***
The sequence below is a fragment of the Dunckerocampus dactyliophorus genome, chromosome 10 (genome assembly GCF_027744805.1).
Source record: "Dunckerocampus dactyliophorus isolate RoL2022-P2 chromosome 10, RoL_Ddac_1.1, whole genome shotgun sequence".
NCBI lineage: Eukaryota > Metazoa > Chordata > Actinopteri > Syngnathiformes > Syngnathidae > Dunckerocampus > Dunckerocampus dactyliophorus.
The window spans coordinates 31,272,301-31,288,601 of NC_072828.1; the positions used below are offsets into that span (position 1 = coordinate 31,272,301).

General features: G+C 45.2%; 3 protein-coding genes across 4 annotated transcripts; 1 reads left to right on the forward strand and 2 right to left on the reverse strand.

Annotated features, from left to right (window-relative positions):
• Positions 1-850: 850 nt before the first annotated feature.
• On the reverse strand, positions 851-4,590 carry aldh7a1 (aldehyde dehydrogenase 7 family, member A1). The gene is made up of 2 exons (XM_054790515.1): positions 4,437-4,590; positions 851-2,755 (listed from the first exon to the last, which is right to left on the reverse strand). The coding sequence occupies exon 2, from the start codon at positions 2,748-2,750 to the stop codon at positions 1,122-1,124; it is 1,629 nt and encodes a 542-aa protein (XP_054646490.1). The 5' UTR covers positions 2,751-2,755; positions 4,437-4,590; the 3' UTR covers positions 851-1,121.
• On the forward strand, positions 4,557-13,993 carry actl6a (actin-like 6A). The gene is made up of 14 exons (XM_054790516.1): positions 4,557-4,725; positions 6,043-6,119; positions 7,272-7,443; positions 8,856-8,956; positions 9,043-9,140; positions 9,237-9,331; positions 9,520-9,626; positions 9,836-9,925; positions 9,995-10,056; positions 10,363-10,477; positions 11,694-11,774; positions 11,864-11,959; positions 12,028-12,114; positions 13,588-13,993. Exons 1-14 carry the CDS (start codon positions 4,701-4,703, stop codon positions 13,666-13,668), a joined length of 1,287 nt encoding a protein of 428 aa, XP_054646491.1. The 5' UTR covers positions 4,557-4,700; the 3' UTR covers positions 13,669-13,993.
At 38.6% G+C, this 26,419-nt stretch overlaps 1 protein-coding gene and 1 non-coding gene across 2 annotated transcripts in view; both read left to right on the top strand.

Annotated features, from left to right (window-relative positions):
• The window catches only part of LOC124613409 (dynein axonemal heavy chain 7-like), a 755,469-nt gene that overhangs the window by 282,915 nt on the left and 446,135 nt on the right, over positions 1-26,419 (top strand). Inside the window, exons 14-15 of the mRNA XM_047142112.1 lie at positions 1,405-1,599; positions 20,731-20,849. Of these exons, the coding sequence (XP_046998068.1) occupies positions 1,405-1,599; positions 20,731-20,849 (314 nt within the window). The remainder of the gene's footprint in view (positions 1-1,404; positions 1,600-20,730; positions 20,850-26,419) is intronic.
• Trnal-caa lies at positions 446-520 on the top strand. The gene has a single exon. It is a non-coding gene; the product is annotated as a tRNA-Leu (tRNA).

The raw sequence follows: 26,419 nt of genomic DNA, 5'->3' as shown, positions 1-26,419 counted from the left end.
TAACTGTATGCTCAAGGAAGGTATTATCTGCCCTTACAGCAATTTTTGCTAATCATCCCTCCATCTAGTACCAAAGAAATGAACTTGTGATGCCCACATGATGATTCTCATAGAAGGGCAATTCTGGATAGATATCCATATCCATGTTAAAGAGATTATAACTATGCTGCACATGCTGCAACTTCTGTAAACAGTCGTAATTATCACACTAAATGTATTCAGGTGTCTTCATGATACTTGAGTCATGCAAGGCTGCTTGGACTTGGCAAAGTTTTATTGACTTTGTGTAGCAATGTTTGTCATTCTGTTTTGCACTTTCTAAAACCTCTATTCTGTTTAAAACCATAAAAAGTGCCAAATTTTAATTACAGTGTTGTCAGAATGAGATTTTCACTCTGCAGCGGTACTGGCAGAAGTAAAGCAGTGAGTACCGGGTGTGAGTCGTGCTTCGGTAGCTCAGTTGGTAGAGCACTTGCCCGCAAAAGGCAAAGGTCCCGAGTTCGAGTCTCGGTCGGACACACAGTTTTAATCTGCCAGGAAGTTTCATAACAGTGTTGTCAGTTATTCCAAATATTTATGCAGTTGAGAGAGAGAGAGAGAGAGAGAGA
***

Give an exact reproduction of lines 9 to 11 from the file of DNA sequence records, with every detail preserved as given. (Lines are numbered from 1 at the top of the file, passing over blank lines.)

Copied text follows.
• On the forward strand, positions 4,557-13,993 carry actl6a (actin-like 6A). The gene is made up of 14 exons (XM_054790516.1): positions 4,557-4,725; positions 6,043-6,119; positions 7,272-7,443; positions 8,856-8,956; positions 9,043-9,140; positions 9,237-9,331; positions 9,520-9,626; positions 9,836-9,925; positions 9,995-10,056; positions 10,363-10,477; positions 11,694-11,774; positions 11,864-11,959; positions 12,028-12,114; positions 13,588-13,993. Exons 1-14 carry the CDS (start codon positions 4,701-4,703, stop codon positions 13,666-13,668), a joined length of 1,287 nt encoding a protein of 428 aa, XP_054646491.1. The 5' UTR covers positions 4,557-4,700; the 3' UTR covers positions 13,669-13,993.
At 38.6% G+C, this 26,419-nt stretch overlaps 1 protein-coding gene and 1 non-coding gene across 2 annotated transcripts in view; both read left to right on the top strand.

Annotated features, from left to right (window-relative positions):